We’ve all had headaches. Some more than others, I suspect. I woke up the other morning with a pounding headache, as a matter of fact. Having a headache is definitely not the way to start your day. Perhaps not surprisingly, people who have diabetes can certainly get headaches, and apart from the “usual” culprits, these headaches can stem from fluctuations in blood sugar. There are ways to treat and manage them, however. Read on to learn more.
What is a headache anyway?
Simply put, a headache is a pain that occurs in any part of the head — on the side, in the front, or in the back. The type of headache pain can vary widely, from sharp, to dull, to throbbing. And the frequency of pain may be different — the pain may come on all of a sudden, or more gradually, and it can last an hour or last days.
Types of headaches
A headache is a headache, right? Not exactly. There are two main forms of headaches: primary and secondary. A primary headache is due to a problem with or overactivity of pain structures in the head, such as blood vessels, nerves, or muscles. Examples of primary headaches include:
• Cluster headaches
• Tension headaches
Secondary headaches occur as a symptom of a disease or condition, such as:
• Blood clot
• Brain aneurysm
• Brain freeze (also known as “ice cream headache”)
• Brain tumor
• Carbon monoxide poisoning
• Ear infection
• Sinus infection
• Monosodium glutamate (MSG)
• Panic attacks
• Changes in hormones
Why might diabetes cause headaches?
Having diabetes doesn’t necessarily mean that you’ll automatically have headaches. However, diabetes headaches tend to occur due to changes in blood sugar levels. The more “up and down” your blood sugars are, the more likely you may get a headache.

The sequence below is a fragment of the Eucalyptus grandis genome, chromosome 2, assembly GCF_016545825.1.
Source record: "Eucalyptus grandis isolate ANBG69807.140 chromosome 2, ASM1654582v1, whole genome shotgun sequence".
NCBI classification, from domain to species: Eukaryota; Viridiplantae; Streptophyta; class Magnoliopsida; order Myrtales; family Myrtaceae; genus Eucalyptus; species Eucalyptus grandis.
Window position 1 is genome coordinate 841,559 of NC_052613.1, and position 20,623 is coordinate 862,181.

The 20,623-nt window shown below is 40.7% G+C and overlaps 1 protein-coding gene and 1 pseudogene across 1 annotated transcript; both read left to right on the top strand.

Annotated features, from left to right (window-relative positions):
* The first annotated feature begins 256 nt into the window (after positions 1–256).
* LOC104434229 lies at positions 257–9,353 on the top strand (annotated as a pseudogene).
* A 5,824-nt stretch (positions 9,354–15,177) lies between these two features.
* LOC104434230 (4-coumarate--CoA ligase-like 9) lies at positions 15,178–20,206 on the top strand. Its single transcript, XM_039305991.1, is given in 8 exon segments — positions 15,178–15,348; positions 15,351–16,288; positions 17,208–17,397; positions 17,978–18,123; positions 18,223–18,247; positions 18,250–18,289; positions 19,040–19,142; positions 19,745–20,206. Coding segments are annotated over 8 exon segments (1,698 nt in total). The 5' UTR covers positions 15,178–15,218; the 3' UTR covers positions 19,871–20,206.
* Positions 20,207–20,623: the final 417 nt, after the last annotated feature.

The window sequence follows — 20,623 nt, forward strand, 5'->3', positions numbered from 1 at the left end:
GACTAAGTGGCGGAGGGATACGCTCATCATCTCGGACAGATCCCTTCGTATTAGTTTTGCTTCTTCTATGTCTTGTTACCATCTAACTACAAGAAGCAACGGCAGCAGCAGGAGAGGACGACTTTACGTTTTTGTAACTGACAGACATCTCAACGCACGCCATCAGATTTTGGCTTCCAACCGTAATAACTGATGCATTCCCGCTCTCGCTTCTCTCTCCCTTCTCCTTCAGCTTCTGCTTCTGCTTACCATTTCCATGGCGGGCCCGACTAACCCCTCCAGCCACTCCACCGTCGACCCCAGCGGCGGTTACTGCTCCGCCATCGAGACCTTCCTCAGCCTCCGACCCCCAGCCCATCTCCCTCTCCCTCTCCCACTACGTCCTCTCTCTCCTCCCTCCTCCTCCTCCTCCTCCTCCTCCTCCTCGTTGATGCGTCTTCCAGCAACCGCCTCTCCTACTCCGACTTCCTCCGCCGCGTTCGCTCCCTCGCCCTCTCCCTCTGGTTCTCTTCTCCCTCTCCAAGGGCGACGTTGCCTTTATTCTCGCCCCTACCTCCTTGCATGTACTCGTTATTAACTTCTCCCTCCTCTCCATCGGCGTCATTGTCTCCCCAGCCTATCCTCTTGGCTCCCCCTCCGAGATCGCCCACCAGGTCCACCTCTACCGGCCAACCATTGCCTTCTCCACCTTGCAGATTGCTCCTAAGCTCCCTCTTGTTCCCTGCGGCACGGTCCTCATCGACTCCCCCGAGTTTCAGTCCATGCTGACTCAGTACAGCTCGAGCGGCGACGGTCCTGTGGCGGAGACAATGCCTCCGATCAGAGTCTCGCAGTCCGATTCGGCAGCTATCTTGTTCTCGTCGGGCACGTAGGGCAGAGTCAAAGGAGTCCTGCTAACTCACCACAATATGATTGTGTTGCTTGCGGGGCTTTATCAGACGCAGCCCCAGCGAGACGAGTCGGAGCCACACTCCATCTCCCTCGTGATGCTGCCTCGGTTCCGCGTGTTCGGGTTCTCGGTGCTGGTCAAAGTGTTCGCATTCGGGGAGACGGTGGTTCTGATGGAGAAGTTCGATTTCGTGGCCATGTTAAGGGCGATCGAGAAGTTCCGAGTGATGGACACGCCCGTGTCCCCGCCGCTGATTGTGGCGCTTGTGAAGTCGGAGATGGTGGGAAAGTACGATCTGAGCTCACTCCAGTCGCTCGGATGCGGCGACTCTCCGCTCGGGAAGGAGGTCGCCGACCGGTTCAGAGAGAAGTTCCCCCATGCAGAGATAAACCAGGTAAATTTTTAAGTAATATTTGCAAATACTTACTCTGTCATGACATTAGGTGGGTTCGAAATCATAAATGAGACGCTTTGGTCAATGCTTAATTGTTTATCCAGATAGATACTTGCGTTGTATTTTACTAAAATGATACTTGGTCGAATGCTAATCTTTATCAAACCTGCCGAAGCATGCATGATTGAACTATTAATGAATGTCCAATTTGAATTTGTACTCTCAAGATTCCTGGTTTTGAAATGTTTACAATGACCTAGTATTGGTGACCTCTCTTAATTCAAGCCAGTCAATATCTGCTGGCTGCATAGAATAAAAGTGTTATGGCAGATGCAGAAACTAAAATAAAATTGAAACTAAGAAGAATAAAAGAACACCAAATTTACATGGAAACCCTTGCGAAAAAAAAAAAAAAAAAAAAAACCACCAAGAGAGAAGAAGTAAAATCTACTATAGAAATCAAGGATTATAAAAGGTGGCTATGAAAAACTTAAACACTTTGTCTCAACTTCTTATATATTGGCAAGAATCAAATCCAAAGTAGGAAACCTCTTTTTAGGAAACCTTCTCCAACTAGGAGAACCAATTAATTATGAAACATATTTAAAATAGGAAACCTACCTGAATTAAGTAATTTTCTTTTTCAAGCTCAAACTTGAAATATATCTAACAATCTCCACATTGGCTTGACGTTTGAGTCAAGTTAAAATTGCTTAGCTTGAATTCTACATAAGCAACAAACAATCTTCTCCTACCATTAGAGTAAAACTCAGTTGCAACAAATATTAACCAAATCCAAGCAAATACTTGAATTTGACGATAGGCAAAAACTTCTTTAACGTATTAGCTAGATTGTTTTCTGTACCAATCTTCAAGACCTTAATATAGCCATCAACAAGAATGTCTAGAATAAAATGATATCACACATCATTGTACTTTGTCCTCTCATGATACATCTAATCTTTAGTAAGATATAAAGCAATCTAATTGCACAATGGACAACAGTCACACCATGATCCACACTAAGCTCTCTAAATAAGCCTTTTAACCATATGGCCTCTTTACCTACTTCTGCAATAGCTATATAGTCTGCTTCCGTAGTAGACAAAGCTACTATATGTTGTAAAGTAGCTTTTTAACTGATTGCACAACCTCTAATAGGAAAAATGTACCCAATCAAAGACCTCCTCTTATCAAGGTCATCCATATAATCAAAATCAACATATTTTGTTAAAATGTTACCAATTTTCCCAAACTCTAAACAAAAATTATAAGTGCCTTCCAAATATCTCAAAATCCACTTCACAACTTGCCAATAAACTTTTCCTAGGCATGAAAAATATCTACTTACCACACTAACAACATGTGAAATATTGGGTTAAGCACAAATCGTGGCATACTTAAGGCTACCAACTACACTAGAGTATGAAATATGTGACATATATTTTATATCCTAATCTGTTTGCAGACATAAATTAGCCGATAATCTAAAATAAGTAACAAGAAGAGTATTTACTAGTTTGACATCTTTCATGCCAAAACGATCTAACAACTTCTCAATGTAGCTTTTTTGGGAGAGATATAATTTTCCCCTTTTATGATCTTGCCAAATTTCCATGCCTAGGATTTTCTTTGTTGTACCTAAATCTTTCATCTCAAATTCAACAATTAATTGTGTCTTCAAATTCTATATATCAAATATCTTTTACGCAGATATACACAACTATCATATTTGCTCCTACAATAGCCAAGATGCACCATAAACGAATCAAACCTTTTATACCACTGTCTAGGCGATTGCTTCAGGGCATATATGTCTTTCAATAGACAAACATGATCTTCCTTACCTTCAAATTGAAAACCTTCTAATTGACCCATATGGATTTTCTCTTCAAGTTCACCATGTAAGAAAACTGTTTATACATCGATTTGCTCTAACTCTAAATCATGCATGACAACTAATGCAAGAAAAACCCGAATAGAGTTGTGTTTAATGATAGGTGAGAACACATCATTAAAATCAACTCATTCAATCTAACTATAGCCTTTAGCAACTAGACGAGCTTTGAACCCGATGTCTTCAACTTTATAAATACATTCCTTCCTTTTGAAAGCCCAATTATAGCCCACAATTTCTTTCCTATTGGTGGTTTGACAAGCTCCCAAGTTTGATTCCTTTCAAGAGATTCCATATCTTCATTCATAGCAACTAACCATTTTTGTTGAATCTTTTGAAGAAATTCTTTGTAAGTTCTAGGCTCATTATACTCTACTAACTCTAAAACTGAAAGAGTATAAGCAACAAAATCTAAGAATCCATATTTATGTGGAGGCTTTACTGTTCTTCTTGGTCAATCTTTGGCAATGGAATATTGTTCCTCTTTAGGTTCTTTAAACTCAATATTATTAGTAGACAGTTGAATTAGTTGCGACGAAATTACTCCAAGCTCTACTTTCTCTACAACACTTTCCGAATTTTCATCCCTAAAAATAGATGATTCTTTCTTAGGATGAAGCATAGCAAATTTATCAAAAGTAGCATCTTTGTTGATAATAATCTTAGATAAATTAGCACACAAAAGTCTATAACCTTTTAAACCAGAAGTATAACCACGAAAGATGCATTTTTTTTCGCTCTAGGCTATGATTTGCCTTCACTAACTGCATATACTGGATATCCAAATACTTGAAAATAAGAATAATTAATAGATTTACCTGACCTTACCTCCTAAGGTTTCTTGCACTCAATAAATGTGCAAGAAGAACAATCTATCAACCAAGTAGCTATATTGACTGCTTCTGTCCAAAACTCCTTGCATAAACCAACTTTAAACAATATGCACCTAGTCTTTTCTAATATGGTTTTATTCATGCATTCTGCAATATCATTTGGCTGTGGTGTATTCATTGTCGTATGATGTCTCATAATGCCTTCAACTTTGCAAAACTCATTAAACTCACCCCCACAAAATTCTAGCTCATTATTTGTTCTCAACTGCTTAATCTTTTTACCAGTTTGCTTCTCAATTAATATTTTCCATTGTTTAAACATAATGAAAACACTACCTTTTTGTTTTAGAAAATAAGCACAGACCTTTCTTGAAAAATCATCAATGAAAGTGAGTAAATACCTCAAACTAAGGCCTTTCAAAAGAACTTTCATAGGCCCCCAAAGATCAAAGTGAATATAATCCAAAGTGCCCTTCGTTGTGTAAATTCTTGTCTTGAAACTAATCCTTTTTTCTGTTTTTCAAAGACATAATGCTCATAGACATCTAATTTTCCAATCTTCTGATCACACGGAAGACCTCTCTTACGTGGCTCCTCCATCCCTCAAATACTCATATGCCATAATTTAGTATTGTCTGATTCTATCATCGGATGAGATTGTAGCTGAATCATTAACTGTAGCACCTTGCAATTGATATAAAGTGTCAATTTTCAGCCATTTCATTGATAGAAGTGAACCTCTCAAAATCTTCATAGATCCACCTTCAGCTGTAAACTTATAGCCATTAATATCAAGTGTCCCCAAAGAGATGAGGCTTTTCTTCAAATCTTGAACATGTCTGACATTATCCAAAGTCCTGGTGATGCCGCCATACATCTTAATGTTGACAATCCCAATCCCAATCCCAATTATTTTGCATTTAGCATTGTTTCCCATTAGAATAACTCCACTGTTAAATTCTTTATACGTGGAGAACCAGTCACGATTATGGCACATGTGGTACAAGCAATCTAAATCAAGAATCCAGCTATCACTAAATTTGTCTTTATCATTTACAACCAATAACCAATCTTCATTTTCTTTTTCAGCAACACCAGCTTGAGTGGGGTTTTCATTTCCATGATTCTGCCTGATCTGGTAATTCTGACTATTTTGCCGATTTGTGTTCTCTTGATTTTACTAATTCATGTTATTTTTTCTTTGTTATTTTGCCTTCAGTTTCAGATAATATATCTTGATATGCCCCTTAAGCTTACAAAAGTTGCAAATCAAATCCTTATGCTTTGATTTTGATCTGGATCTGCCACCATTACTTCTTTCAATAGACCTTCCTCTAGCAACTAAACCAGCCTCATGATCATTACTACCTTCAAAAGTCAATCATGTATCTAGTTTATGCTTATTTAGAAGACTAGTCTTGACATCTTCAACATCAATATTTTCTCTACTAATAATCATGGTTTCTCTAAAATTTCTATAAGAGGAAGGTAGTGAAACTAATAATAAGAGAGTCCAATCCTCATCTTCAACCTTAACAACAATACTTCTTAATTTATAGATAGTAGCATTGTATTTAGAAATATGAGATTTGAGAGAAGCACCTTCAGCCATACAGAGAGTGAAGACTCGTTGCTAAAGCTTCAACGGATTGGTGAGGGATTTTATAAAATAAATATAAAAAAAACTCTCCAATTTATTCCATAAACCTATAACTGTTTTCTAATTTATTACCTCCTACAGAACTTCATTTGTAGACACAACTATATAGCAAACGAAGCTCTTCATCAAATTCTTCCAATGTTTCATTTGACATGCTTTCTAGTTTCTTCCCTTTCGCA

High blood sugar (hyperglycemia): High blood sugar is generally defined as a blood sugar of 180 mg/dl or higher. You may not know that your blood sugar is high, and symptoms of highs can develop over time. However, a headache is often an early sign of high blood sugar. This headache may develop gradually and become more severe as blood sugars rise.
Low blood sugar (hypoglycemia): Low blood sugar is a blood sugar below 70 mg/dl. Symptoms of lows tend to be much more apparent, or noticeable, than symptoms of highs. Along with feeling shaky, dizzy, hungry, anxious, or confused, a headache can suddenly appear, seemingly out of nowhere.
It’s likely that fluctuations in blood sugar trigger headaches due to the response of blood vessels in the brain as a result of other hormones, such as epinephrine and norepinephrine. In other words, those blood sugar ups and downs trigger headaches stemming from hormone changes. If you’ve noticed that headaches come hand-in-hand with high and/or low blood sugars, make sure you check your blood sugars often enough that you can quickly treat the situation and prevent the headache. In the case of lows, promptly treat the low blood sugar, starting with 15 grams of fast-acting carbohydrate (for example, 4 ounces of juice, 4 glucose tablets, or 8 ounces of skim milk).
There are a number of ways to treat headaches, and treatment depends, in part, on the type of headache that you have.
Medication: Some headaches respond well to over-the-counter remedies, including aspirin, acetaminophen, and ibuprofen. More potent, prescription medications include triptans (a type of medication that blocks pain pathways in the brain), ergot alkaloids, narcotics, beta blockers, and antidepressants. Some of these medications are also used to prevent headaches, such as migraines, from occurring.